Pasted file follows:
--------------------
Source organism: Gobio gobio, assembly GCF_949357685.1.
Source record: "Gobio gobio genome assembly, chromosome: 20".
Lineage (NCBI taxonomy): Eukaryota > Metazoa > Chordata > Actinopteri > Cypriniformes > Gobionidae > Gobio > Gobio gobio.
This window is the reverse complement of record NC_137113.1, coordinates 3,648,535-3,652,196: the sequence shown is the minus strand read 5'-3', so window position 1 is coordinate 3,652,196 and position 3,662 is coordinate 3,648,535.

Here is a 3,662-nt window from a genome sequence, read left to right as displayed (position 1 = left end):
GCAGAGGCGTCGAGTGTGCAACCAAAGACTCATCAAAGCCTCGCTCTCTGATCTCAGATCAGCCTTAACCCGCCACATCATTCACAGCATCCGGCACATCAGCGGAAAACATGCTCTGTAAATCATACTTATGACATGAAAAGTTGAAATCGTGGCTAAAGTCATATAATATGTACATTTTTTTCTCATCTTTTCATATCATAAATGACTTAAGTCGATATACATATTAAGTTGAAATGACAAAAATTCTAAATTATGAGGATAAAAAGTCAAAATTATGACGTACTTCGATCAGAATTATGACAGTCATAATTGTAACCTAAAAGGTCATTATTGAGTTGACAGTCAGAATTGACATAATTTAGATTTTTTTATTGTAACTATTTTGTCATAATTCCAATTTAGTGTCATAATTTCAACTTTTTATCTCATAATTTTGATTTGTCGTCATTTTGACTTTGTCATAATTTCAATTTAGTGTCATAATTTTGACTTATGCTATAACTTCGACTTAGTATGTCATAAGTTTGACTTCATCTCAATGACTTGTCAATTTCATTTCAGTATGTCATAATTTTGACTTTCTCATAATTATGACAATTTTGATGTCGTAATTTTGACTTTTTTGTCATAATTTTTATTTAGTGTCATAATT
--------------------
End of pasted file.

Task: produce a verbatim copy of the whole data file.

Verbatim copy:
Source organism: Gobio gobio, assembly GCF_949357685.1.
Source record: "Gobio gobio genome assembly, chromosome: 20".
Lineage (NCBI taxonomy): Eukaryota > Metazoa > Chordata > Actinopteri > Cypriniformes > Gobionidae > Gobio > Gobio gobio.
This window is the reverse complement of record NC_137113.1, coordinates 3,648,535-3,652,196: the sequence shown is the minus strand read 5'-3', so window position 1 is coordinate 3,652,196 and position 3,662 is coordinate 3,648,535.

Here is a 3,662-nt window from a genome sequence, read left to right as displayed (position 1 = left end):
GCAGAGGCGTCGAGTGTGCAACCAAAGACTCATCAAAGCCTCGCTCTCTGATCTCAGATCAGCCTTAACCCGCCACATCATTCACAGCATCCGGCACATCAGCGGAAAACATGCTCTGTAAATCATACTTATGACATGAAAAGTTGAAATCGTGGCTAAAGTCATATAATATGTACATTTTTTTCTCATCTTTTCATATCATAAATGACTTAAGTCGATATACATATTAAGTTGAAATGACAAAAATTCTAAATTATGAGGATAAAAAGTCAAAATTATGACGTACTTCGATCAGAATTATGACAGTCATAATTGTAACCTAAAAGGTCATTATTGAGTTGACAGTCAGAATTGACATAATTTAGATTTTTTTATTGTAACTATTTTGTCATAATTCCAATTTAGTGTCATAATTTCAACTTTTTATCTCATAATTTTGATTTGTCGTCATTTTGACTTTGTCATAATTTCAATTTAGTGTCATAATTTTGACTTATGCTATAACTTCGACTTAGTATGTCATAAGTTTGACTTCATCTCAATGACTTGTCAATTTCATTTCAGTATGTCATAATTTTGACTTTCTCATAATTATGACAATTTTGATGTCGTAATTTTGACTTTTTTGTCATAATTTTTATTTAGTGTCATAATT